ANZ Bank Net Jumps on Domestic Earnings; Smith Weighs Korea Exchange Stake

Australia & New Zealand Banking Group Ltd., the Australian bank expanding in Asia, said fiscal first-half profit jumped 36 percent as lending income grew and charges for bad loans fell in an improving domestic economy.

Net income in the six months ended March 31 surged to A$1.93 billion ($1.78 billion) from A$1.42 billion in the same period a year ago, the bank said in a statement today. Chief Executive Officer Michael Smith separately confirmed the lender is considering buying a 51 percent stake in Korea Exchange Bank.

After riding out the slowdown without state aid, Melbourne- based ANZ Bank and the nation’s largest lenders are now bracing for tighter regulation worldwide that may eat into profitability. As Smith mulls whether to pursue further acquisitions, he said this week’s downgrades of Greek and Portuguese debt may upset credit markets on which Australian banks rely to fund lending.

“The focus for the next 12 months will be on margins,” said Wim Steemers, Sydney-based analyst for Macquarie Funds Group. “The banks have talked about pressures on the cost of funding. We’ll learn over the next 12 months how that is flowing through the books.”

ANZ Bank dropped 1.9 percent to A$24.38 at 12:23 p.m. in Sydney, as the benchmark S&P/ASX 200 index lost 0.7 percent.

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Mike Smith, chief executive officer of Australia & New Zealand Banking Group Ltd. (ANZ), poses for a photograph during an interview in Sydney today. Close

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Mike Smith, chief executive officer of Australia & New Zealand Banking Group Ltd. (ANZ), poses for a photograph during an interview in Sydney today.

Underlying profit, which strips out some one-time costs, rose 20 percent to A$2.3 billion. Analysts estimated profit of A$2.26 billion, according to the average of four estimates compiled by Bloomberg. The net interest margin, the difference between what the bank earns from loans and pays to depositors, climbed to 2.43 percent from 2.22 percent in the same period a year earlier, the bank said.

‘Quite Worried’

Australia’s four biggest banks have justified raising interest rates by saying funding costs have climbed since the crisis made credit tougher to obtain.

“I am still quite worried about the global economy,” Smith said at a media briefing in Sydney today. “Europe is a mess. The uncertainty has continued and that’s probably going to get worse. The contagion issue is now very real.”

Stock markets worldwide fell after Standard & Poor’s on April 27 cut its rating on Greek bonds to junk status, and reduced its rating on Portugal. Australian banks rely on overseas markets for about 30 percent of their wholesale funding, according to the International Monetary Fund. That makes them vulnerable to a crisis because deposits at home leave a funding shortfall.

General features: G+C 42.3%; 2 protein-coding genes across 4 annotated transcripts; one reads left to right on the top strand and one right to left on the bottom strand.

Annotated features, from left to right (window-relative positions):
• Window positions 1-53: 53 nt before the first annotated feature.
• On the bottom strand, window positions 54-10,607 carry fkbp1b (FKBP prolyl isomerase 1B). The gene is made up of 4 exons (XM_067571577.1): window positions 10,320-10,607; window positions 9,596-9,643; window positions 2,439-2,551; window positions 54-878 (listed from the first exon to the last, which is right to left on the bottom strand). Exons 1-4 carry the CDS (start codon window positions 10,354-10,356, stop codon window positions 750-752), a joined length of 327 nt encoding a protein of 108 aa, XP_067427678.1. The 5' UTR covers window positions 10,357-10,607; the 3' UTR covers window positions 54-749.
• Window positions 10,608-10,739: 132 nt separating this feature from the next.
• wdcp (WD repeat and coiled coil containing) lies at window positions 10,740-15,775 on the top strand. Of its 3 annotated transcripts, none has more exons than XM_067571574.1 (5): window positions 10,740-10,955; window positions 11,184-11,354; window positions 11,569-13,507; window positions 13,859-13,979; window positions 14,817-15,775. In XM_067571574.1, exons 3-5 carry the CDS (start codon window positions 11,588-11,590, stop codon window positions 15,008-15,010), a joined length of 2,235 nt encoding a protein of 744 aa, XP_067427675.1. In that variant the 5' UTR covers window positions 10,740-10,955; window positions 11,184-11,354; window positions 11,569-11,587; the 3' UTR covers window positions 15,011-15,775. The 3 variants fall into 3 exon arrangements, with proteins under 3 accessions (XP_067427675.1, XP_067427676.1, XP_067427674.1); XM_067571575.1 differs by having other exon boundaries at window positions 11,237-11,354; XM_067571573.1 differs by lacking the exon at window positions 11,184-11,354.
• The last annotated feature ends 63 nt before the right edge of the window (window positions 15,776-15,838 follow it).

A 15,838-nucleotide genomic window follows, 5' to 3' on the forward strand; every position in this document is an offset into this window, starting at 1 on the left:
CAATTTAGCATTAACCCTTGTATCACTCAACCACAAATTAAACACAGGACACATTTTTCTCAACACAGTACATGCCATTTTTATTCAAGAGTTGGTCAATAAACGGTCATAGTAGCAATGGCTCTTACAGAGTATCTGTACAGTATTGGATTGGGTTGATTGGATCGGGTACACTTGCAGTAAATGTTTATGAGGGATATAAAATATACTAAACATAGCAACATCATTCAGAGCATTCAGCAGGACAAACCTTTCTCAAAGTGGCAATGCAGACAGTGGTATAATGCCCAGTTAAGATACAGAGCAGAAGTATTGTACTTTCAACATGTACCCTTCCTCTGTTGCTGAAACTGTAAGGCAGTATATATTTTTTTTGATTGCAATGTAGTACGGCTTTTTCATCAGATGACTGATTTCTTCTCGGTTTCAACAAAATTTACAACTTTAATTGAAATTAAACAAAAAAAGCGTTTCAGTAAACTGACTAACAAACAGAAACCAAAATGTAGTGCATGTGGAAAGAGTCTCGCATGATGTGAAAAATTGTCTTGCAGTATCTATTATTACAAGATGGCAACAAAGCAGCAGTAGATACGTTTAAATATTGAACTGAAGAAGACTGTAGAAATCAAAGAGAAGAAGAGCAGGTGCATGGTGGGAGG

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The logo of Australia and New Zealand Banking Group Ltd. (ANZ) is displayed on information booths in the registration area of the company's annual general meeting in Melbourne, from December. Close

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The logo of Australia and New Zealand Banking Group Ltd. (ANZ) is displayed on information booths in the registration area of the company's annual general meeting in Melbourne, from December.

“Credit spreads are going to be volatile,” Smith said. “That’s where it will impact us.”

Corporate Demand

Deposits grew 2 percent while lending was broadly flat as growth in mortgages was offset by lower demand in its corporate and institutional businesses, ANZ Bank said.

Commonwealth Bank of Australia CEO Ralph Norris said yesterday he expected wholesale funding costs to rise for about another 12 months as the bank rolls over debt and refinances at post-crisis levels.

Westpac Banking Corp. and National Australia Bank Ltd. are set to report results next week, while Commonwealth Bank will release a quarterly trading update the following week.

The Reserve Bank of Australia, the country’s central bank, has increased interest rates five times amid an economic recovery. The government has already ended guarantees on wholesale funding put in place during the crisis.

Provisions for soured loans at ANZ Bank for the six-month period fell 21 percent to A$1.08 billion from a year earlier. Smith called that figure “adequate” because several borrowers have restructured loans and “there will always be something that crops up.”

Asian Expansion

The chief executive wants to turn the Australian lender into a pan-Asian group and last year agreed to buy Royal Bank of Scotland Group Plc units in Taiwan, Singapore, Indonesia, Hong Kong, the Philippines and Vietnam.

Smith today confirmed reports last week that ANZ Bank is considering bidding for the controlling stake in Korea Exchange Bank that’s being sold by Lone Star Funds. The 51 percent holding is worth about $4.1 billion, based on yesterday’s stock price.

“It would be remiss of us not to look at it,” Smith said. “There is absolutely no decision one way or the other. Korea is a major trading partner of Australia. The whole Asian strategy is geared very much around the key areas we wish to develop, which is also around our key trading partners. In many ways it would make sense.”

Standard Chartered Plc and HSBC Holdings Plc are among companies that have expressed an interest in buying the stake, the Seoul Economic Daily reported on April 21.

ANZ Bank’s Tier 1 capital ratio, a measure of its ability to absorb potential losses, was 10.7 percent as of March 31, little changed from 10.6 percent on Sept. 30.

To contact the reporter on this story: Angus Whitley in Sydney at awhitley1@bloomberg.net

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